federal Small Starts funding; 
Status of implementation: FTA issued the final interim guidance for 
July 2006. By law, exempt projects will continue to be eligible for 
funding without being rated until the final rule for Small Starts is 
issued; 
Remaining action(s): Rulemaking needed to establish Small Starts 
program. 

SAFETEA-LU provisions: Document the before-and-after study requirement; 
Description: Project sponsors with FFGAs must conduct a study that (1) 
describes and analyzes the impacts of the new fixed guideway capital 
project on transit services and transit ridership, (2) evaluates the 
consistency of predicted and actual project characteristics and 
performance, and (3) identifies sources of differences between 
predicted and actual outcomes. Project sponsors must prepare an 
information collection and analysis plan, which must be approved prior 
to execution of the FFGA; 
Status of implementation: FTA's May 2006 policy guidance requires that 
project sponsors document the information produced during the planning 
phase that will be needed for the before-and-after study and update the 
information and analysis before entering final design; 
Remaining action(s): Rulemaking needed to establish requirement. 

SAFETEA-LU provisions: Require FTA to publish policy guidance; 
Description: New Starts policy guidance must be published for notice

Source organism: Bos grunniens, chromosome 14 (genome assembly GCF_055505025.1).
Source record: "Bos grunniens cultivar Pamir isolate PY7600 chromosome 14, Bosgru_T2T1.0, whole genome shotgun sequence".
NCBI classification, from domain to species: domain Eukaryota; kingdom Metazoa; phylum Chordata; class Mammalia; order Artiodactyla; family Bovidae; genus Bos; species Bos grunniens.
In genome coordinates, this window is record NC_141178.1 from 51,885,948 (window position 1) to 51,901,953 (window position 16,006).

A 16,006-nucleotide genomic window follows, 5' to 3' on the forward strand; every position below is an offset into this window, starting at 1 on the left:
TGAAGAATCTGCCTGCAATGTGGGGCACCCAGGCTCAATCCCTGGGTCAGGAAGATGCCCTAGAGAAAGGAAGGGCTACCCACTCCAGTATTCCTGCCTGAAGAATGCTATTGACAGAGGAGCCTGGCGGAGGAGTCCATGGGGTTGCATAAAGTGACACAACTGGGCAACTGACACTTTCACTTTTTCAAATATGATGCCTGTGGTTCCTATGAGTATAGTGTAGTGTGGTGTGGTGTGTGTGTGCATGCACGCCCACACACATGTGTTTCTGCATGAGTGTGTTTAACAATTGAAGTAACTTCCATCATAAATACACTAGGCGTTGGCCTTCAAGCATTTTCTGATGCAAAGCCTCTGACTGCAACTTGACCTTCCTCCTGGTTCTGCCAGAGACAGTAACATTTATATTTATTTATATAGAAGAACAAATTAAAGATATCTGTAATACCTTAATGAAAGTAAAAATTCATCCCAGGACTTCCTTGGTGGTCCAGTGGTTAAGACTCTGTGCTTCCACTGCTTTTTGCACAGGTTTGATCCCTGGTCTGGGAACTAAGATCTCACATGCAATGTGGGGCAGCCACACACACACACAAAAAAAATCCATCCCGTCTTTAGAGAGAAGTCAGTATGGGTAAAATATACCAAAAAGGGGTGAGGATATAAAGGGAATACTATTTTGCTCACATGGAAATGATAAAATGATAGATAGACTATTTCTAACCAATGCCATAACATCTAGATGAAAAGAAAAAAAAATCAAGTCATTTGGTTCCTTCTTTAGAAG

and comment no later than 120 days after the enactment of SAFETEA-LU, 
each time significant changes are made, and at least every 2 years; 
Status of implementation: FTA has since published its New Starts policy 
guidance for notice and comment each time significant changes have been 
made, such as for its draft New Starts policy guidance in January 2006 
and February 2007, and its final New Starts policy guidance in May 
2006; 
Remaining action(s): None. 

SAFETEA-LU provisions: Revise New Starts overall project rating scale; 
Description: The overall project rating is based on a 5-point scale of 
"high," "medium-high," "medium," "medium-low," and "low." Projects are 
required to receive an overall rating of "medium" or higher to be 
recommended for funding; 
Status of implementation: FTA used a 3 point- scale project rating 
scale for the fiscal year 2007 and 2008 evaluation and rating cycles, 
but changed ratings to "high," "medium," and "low." FTA's February 2007 
policy guidance proposed implementing the 5-point scale starting in May 
2007; 
Remaining action(s): Issue final guidance on implementing the 5-point 
scale in May 2007. 

SAFETEA-LU provisions: Identify reliability of cost estimate and 
ridership forecast as a consideration in evaluation process; 
Description: The Secretary is required to analyze, evaluate, and 
consider the reliability of the forecasting methods used by New Starts 
project sponsors and their contractors to estimate costs and ridership; 
Status of implementation: FTA's January 2006 policy guidance for New 
Starts and advanced notice of proposed rulemaking for Small Starts 
proposed an approach for incorporating reliability into project 
evaluations; 
Remaining action(s): Rulemaking needed to establish requirement. 

SAFETEA-LU provisions: Add economic development criterion to evaluation 
process; 
Description: Projects will be evaluated based on a review of their 
effects on local economic development; 
Status of implementation: FTA considers economic development as an 
unweighted "other factor" criterion in the evaluation process. FTA has 
sought comment from various parties on appropriate measures for 
economic development; 
Remaining action(s): Rulemaking needed to solicit comment on and